It is said that there is strength in numbers. And that is exactly what happened with these five young men. After completing university, they came together, with their varying backgrounds, and set up an IT company aimed at providing learning solutions to children. It all began with the two cousins among them—Fianu and Senyo. Follow, as they narrate to the B&FT’s Inspiring Start-ups how it all started.
Senyo Jiagge is a product of St. Peters Senior High School in Nkwatia-Kwahu, Eastern Region; and his cousin, Fianu Dovlo is a product of the Presbyterian Boys Senior High School in Accra. They both have their first degrees from the University of Ghana, Legon.
The two cousins both have a similar upbringing as they were introduced to computers at an early age. For Senyo, he lived in Papua New Guinea and Australia for his formative years; and Fianu spent his junior high school years in India, so they were exposed to the use of technology in learning.
However, they realised that it was a different situation in Ghana, as pupils and students had to cram—what we call in Ghana ‘chew and pour’—to pass their exams. So, in an attempt to address this problem, they decided to found a business.
The Avenir train takes off
As a famous Computer Scientist, Alan Curtis Kay, once said, “the best way to predict the future is to invent it”. That is what the two cousins did. They wanted a good future to be easy for their younger siblings who always came pestering them with homework. So, with their exposure abroad, they decided to come up with a technology that will be a tool for easy learning. They communicated their newly-found interest to some other friends who immediately bought into the idea.
The three other friends– Egya Ocran, Michael Baah-Duodu, and Frederick Tetteh, in addition to the two brothers, registered the business with the name Avenir Company Ltd.
Aside from the founders, they got on board additional five programmers and two marketers.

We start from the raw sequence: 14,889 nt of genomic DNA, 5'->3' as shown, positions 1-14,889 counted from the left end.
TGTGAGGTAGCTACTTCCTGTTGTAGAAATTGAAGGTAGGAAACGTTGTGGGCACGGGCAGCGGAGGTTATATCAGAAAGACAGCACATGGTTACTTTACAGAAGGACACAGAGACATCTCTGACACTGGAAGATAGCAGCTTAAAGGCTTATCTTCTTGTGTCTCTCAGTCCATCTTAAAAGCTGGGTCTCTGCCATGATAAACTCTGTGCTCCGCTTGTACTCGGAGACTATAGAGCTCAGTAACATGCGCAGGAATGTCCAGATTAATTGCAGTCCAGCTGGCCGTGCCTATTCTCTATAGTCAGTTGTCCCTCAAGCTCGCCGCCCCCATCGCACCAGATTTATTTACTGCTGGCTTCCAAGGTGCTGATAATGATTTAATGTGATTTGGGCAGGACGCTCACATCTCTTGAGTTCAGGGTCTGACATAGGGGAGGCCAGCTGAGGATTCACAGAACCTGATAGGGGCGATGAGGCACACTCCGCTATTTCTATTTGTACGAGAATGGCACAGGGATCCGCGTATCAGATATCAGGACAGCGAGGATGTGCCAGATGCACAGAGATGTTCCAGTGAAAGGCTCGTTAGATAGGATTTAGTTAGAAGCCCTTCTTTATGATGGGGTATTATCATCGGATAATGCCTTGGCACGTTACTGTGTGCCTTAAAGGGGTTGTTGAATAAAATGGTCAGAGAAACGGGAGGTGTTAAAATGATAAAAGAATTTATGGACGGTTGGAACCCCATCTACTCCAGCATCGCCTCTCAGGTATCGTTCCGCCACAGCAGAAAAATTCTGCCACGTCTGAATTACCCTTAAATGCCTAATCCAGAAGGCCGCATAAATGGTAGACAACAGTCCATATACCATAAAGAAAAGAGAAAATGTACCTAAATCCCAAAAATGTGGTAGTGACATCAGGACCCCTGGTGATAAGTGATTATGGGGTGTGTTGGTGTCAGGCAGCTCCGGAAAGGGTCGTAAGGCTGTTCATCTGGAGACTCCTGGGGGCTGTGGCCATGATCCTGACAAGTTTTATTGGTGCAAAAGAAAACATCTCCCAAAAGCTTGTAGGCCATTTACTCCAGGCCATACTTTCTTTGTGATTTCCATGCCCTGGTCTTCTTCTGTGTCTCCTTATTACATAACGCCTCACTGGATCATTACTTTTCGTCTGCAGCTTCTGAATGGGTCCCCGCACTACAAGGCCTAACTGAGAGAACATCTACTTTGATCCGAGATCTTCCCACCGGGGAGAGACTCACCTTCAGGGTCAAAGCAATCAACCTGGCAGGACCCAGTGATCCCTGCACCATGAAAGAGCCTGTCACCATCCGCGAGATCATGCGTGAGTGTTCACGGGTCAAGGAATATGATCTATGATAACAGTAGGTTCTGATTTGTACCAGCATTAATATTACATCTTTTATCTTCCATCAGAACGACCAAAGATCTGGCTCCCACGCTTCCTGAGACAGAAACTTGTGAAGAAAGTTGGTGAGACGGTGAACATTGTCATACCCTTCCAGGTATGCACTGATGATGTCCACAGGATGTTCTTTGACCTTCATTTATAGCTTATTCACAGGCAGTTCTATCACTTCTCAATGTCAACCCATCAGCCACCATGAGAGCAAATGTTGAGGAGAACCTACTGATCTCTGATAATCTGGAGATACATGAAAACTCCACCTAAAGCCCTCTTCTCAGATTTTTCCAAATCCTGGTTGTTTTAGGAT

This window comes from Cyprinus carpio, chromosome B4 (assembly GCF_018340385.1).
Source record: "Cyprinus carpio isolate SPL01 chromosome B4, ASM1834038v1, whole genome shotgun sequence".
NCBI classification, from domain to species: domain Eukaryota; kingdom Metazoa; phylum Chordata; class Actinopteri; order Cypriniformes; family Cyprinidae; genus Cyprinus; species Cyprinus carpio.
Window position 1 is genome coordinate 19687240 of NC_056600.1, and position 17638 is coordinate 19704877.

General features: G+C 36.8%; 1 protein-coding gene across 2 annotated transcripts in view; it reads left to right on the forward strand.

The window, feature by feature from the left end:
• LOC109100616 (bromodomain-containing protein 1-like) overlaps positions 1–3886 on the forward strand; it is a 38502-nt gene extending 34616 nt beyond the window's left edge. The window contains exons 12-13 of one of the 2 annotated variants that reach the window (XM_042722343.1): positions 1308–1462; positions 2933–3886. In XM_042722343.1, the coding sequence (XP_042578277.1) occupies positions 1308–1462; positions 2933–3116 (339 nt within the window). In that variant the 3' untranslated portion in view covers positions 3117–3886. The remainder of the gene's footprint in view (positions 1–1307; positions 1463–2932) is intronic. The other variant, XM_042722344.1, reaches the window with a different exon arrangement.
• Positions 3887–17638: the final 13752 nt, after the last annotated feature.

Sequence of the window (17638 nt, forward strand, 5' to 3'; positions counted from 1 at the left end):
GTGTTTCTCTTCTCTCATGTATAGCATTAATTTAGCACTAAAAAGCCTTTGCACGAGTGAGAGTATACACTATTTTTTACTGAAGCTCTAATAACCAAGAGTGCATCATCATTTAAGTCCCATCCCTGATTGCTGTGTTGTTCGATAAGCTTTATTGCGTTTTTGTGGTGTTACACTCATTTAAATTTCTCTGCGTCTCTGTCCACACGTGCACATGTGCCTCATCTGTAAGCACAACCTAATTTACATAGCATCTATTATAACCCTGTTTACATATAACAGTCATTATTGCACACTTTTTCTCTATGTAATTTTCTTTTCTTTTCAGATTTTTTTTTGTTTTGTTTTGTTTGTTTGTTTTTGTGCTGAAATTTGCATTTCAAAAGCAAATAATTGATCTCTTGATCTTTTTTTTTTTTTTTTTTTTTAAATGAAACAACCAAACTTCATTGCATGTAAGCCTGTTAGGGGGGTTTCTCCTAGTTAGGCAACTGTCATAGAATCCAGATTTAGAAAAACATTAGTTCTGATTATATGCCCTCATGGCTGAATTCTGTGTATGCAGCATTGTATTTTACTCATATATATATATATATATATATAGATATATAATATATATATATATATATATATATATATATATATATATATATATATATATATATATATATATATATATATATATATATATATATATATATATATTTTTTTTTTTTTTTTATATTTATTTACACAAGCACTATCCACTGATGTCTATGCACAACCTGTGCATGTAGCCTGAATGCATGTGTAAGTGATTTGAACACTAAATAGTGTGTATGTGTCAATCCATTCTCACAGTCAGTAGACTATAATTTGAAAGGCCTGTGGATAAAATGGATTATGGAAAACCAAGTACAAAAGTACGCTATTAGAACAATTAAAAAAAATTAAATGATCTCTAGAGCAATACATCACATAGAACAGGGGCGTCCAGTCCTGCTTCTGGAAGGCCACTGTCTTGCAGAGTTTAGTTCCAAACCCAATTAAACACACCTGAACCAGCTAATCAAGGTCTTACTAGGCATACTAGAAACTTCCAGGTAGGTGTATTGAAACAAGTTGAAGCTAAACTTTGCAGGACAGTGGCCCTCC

To kick-start the project, they engaged the services of an educational consultancy firm to develop content which would help them develop quizzes and notes using the Ghana Education Service approved syllabus.
How it works
To use the service, users would have to visit the company’s website, www.qknow.gh.com, and create an account. Then, the user, in this case, a pupil, can choose some of the subjects available and study. After this, the user can attempt to answer the question set on the subject in a quiz competition which will be immediately marked and results displayed on the spot.
The exciting thing about it is that, anytime a pupil answers a particular quiz, the score will be available for all to see so as to spark some competition among them to beat the highest scorer.
Another feature of the software that attracts the children is the use of cartoons and the incorporation of fun activities which entertain users while learning.
Currently, over 2000 pupils have subscribed to the software.
The main market for the company is schools. It has a marketing team that moves from school to school to promote the product. Usually, they arrange to be present at PTA meetings so they can explain to both the teachers and parents what the product is about and how it can help children in their learning process.
Operating in a country where technology is fast growing but has not yet been embraced by all, it sometimes become a headache for the team to explain how it works to parents, especially those who are not tech-savvy.
Another challenge they face is with the teachers, some of who feel encouraging children to subscribe to the software will make them lazy students. So, some teachers are reluctant to buy into the idea.
How the software has impacted education
According to Senyo, the software has impacted positively on users. He recalls that a couple of parents have called to tell them that their children’s grades had improved tremendously since they were introduced to the software.
“Other parents,” he adds, “make suggestions on things they want included on our website which can even enhance the learning process.”
Avenir has a vision to become one of the leading edutech organisations in Ghana, providing learning support for children in Africa.
What government can do
For Avenir, government has a big role in helping edutech start-ups to grow. The innovators at Avenir suggest that government should partner the private sector to introduce technology in the country’s educational system, especially in public basic schools.
Advice to the youth
They young founders say the youth should never give up on their dreams and once they put their minds to something, they should pursue it relentlessly.
“Many people don’t make it on the first trial. It’s always a continuous process; so, people shouldn’t give up when times are hard. They should have hope that, with time, things will improve and the business will grow.